Last week, a ransomware attack on the world’s largest meatpacking company caused a temporary shut-down of its operations in Australia and North America. The attack infiltrated the company’s quality assurance systems and ultimately prevented normal production.
The Brazilian based company has been receiving support from both Australian and Canadian authorities as well as the FBI to investigate and address the incident. The ransomware demand was reportedly made by a cybercriminal group known as REvil based in Russia. REvil runs a site on the dark web known as ‘Happy Blog’ on which it posts stolen information of its victims who don’t comply with its ransom demands.
At this stage, JBS has reported that none of its supplier, employee or customer data has been compromised. This time, the attack hasn’t been significant enough to disrupt the meat supply in either jurisdiction as both jurisdictions meat industries had sufficient stockpiles to manage the disruption; however, these types of attacks have the potential to be highly disruptive.
It’s been reported that JBS released a statement that it had made significant progress in resolving the cyberattack and that the vast majority of the beef, pork, poultry and prepared food plants would be operational by 3 June. Reports indicate that JBS has likely chosen not to pay the ransom and is trying to resolve the impacts of the attack itself.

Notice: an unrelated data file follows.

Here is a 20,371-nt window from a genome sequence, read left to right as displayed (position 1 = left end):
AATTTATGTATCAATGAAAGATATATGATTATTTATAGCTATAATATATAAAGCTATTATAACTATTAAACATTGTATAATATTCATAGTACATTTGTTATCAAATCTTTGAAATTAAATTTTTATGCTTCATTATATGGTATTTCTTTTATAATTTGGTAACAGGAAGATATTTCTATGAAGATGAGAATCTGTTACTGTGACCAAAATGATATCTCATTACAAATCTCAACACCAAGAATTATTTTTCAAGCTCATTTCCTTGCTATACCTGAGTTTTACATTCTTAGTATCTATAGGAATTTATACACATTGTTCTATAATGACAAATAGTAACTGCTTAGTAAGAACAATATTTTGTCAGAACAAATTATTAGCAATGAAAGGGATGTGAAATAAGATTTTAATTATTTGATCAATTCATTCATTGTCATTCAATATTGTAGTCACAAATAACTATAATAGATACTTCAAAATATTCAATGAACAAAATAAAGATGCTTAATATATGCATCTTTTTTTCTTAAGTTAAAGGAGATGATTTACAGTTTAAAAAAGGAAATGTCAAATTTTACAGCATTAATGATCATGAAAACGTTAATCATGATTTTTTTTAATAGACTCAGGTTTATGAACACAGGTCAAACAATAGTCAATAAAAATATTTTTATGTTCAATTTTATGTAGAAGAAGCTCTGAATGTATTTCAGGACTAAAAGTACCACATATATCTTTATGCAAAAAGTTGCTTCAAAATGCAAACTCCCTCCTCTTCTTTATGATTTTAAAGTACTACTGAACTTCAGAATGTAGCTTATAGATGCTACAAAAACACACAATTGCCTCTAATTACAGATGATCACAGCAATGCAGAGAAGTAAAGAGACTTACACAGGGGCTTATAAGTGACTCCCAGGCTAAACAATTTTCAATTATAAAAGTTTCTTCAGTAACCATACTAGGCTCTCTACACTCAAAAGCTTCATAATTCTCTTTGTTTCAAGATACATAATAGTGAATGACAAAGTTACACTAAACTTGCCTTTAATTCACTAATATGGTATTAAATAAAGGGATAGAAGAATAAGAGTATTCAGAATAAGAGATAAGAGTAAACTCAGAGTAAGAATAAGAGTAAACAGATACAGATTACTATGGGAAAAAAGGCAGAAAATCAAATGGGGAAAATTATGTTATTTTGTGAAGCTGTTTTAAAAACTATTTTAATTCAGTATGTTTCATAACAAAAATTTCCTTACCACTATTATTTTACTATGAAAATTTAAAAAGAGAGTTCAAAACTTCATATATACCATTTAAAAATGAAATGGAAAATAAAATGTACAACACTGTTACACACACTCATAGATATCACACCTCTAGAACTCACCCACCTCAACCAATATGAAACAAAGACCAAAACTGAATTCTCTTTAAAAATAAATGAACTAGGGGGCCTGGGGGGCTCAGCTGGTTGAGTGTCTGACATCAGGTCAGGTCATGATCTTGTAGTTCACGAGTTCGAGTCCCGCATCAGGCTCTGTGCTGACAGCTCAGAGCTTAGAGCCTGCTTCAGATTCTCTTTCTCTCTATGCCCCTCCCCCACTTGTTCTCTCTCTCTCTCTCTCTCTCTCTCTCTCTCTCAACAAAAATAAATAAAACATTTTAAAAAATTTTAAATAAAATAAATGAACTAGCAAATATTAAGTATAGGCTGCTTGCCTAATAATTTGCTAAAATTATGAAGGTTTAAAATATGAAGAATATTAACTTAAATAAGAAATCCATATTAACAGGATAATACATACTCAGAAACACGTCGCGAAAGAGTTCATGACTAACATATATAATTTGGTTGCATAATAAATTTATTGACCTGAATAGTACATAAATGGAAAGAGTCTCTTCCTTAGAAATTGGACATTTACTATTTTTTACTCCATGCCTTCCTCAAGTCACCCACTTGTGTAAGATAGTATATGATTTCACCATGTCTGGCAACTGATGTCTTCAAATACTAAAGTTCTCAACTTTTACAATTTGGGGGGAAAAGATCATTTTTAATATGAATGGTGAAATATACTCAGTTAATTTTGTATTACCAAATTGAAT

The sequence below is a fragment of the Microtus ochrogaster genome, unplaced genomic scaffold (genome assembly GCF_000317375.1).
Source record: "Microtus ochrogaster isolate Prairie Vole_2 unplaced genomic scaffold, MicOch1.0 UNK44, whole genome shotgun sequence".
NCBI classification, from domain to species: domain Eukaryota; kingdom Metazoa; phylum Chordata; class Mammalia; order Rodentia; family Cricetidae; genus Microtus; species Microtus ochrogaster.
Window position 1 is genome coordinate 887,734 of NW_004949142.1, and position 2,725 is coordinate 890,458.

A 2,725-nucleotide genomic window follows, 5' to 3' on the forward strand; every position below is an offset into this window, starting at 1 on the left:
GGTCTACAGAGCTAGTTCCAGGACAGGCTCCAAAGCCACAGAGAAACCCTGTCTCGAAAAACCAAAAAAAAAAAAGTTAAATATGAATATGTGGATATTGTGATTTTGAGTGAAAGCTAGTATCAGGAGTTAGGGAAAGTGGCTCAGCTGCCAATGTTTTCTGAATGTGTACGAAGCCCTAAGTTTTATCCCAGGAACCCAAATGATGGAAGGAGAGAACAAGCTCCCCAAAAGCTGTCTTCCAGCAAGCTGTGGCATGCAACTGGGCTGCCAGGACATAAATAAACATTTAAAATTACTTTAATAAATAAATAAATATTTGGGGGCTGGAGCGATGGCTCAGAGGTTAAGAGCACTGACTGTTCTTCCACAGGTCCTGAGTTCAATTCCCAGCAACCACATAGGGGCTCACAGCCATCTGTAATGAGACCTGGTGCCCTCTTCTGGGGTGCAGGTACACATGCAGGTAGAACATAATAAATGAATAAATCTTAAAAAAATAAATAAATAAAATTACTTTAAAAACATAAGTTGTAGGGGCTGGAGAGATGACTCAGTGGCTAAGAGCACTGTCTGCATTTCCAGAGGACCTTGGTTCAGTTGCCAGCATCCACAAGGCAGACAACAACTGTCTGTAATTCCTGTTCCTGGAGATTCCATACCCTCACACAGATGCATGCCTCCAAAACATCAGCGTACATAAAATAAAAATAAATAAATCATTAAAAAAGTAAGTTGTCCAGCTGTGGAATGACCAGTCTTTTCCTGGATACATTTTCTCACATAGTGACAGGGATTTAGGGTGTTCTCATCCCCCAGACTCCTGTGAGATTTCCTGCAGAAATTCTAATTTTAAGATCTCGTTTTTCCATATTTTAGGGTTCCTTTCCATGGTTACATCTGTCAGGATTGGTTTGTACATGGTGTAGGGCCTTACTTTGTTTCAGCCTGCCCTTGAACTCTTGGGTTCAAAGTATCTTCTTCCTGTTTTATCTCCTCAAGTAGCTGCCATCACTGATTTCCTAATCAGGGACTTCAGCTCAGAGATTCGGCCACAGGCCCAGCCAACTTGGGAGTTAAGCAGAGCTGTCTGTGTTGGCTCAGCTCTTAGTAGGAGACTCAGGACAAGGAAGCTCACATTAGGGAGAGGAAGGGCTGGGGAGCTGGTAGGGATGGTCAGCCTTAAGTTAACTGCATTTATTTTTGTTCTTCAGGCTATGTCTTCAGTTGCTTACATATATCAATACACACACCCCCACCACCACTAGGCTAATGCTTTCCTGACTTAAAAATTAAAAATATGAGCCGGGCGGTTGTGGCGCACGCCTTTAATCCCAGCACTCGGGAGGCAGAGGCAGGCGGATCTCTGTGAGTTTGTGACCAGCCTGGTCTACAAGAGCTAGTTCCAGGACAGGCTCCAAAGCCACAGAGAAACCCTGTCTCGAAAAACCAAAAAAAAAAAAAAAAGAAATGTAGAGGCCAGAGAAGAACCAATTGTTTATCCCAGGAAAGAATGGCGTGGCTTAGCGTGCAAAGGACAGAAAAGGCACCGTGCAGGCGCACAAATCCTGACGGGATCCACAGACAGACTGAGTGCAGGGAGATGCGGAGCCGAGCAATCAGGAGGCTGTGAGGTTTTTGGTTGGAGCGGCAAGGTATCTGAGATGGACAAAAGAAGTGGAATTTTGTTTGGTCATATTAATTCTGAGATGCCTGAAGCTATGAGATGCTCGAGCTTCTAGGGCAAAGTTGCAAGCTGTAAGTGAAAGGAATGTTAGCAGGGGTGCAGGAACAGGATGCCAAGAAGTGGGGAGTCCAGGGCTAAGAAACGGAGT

This incident is yet another hack on critical infrastructure which we have blogged on recently. Check out some of our others such as the hack on the American Colonial Pipeline Company; the attack on New York’s subway authority; or the attack on Oldsmar, Florida’s water treatment plant.
Attacks on these large critical infrastructure-type organisations have the potential to seriously affect the stability of various industries, the jobs they provide, the economy and safety of people around the world. It’s little wonder that governments are urging industry’s cooperation and upping the ante in response.